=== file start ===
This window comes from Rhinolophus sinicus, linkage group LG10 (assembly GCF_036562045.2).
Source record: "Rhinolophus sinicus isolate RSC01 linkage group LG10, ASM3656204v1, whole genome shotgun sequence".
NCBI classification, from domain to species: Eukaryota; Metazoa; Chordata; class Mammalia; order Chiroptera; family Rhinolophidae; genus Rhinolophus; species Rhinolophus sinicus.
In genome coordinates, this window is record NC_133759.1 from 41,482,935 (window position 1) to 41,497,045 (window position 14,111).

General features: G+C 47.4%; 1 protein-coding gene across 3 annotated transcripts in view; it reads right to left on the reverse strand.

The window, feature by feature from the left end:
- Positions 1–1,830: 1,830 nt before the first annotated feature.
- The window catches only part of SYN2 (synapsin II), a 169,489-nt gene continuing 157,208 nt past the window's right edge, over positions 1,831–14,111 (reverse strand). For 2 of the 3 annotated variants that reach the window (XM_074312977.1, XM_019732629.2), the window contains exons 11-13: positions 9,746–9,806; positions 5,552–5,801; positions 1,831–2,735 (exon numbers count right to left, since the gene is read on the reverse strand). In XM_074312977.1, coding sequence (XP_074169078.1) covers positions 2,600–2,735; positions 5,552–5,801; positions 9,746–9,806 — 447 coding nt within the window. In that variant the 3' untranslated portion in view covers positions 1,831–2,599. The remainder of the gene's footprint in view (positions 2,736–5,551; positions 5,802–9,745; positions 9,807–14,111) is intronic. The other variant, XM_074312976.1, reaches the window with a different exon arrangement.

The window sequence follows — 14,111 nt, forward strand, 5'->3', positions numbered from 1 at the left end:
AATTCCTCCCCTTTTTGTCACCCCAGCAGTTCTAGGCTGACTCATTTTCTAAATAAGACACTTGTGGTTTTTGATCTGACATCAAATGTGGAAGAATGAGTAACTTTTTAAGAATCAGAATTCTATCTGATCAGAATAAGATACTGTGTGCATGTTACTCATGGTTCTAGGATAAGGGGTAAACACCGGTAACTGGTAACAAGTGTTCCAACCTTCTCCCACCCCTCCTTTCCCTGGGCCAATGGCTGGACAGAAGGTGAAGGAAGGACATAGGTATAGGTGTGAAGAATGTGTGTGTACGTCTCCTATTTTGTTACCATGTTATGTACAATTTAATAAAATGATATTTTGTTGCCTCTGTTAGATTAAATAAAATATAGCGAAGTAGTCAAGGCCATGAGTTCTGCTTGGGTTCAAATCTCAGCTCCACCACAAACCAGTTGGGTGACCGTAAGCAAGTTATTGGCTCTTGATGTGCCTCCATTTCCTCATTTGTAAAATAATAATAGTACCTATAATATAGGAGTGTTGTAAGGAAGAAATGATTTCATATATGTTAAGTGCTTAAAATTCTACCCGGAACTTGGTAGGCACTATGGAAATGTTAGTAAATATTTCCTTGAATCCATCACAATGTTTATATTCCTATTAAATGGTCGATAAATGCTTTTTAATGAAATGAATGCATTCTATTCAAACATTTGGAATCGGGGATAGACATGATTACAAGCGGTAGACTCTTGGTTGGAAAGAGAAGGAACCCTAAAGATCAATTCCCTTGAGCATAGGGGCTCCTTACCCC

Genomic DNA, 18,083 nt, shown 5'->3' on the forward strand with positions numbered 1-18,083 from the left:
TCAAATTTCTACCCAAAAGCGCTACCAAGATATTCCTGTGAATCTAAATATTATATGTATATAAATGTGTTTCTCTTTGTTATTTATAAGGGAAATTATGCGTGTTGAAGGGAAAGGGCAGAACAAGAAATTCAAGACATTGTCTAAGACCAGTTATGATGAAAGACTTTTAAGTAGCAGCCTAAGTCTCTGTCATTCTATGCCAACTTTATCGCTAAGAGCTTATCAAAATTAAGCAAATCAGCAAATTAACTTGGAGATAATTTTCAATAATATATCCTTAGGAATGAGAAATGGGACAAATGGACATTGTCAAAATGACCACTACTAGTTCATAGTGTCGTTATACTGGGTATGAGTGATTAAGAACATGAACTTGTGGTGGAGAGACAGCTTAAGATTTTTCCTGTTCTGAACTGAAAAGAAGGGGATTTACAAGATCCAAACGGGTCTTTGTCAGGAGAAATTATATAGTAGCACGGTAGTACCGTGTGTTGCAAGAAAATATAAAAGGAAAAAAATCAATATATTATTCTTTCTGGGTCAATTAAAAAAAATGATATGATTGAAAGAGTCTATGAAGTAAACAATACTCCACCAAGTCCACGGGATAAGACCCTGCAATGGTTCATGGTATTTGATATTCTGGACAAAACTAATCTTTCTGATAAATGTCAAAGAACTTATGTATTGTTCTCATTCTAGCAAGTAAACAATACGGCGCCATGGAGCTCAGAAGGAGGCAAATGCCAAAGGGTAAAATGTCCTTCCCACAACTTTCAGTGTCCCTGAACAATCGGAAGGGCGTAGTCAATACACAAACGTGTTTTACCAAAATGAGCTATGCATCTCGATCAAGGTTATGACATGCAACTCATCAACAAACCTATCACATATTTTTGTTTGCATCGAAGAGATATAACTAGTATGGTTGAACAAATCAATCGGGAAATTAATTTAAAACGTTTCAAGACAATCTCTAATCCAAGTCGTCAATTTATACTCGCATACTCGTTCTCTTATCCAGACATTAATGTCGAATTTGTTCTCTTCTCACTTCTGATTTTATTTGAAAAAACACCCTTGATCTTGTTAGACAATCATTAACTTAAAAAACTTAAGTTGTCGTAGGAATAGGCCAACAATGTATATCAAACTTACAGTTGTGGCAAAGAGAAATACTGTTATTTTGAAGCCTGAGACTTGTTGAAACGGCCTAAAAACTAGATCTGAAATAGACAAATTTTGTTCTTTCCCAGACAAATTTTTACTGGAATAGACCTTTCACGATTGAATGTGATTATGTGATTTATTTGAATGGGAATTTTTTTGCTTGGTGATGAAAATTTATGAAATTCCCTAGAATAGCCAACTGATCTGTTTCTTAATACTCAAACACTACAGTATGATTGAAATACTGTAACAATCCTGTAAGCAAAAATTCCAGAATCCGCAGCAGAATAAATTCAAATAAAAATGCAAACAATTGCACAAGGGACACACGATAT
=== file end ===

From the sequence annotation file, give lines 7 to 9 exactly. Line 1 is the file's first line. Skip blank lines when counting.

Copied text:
- Positions 1–1,830: 1,830 nt before the first annotated feature.
- The window catches only part of SYN2 (synapsin II), a 169,489-nt gene continuing 157,208 nt past the window's right edge, over positions 1,831–14,111 (reverse strand). For 2 of the 3 annotated variants that reach the window (XM_074312977.1, XM_019732629.2), the window contains exons 11-13: positions 9,746–9,806; positions 5,552–5,801; positions 1,831–2,735 (exon numbers count right to left, since the gene is read on the reverse strand). In XM_074312977.1, coding sequence (XP_074169078.1) covers positions 2,600–2,735; positions 5,552–5,801; positions 9,746–9,806 — 447 coding nt within the window. In that variant the 3' untranslated portion in view covers positions 1,831–2,599. The remainder of the gene's footprint in view (positions 2,736–5,551; positions 5,802–9,745; positions 9,807–14,111) is intronic. The other variant, XM_074312976.1, reaches the window with a different exon arrangement.

The window sequence follows — 14,111 nt, forward strand, 5'->3', positions numbered from 1 at the left end: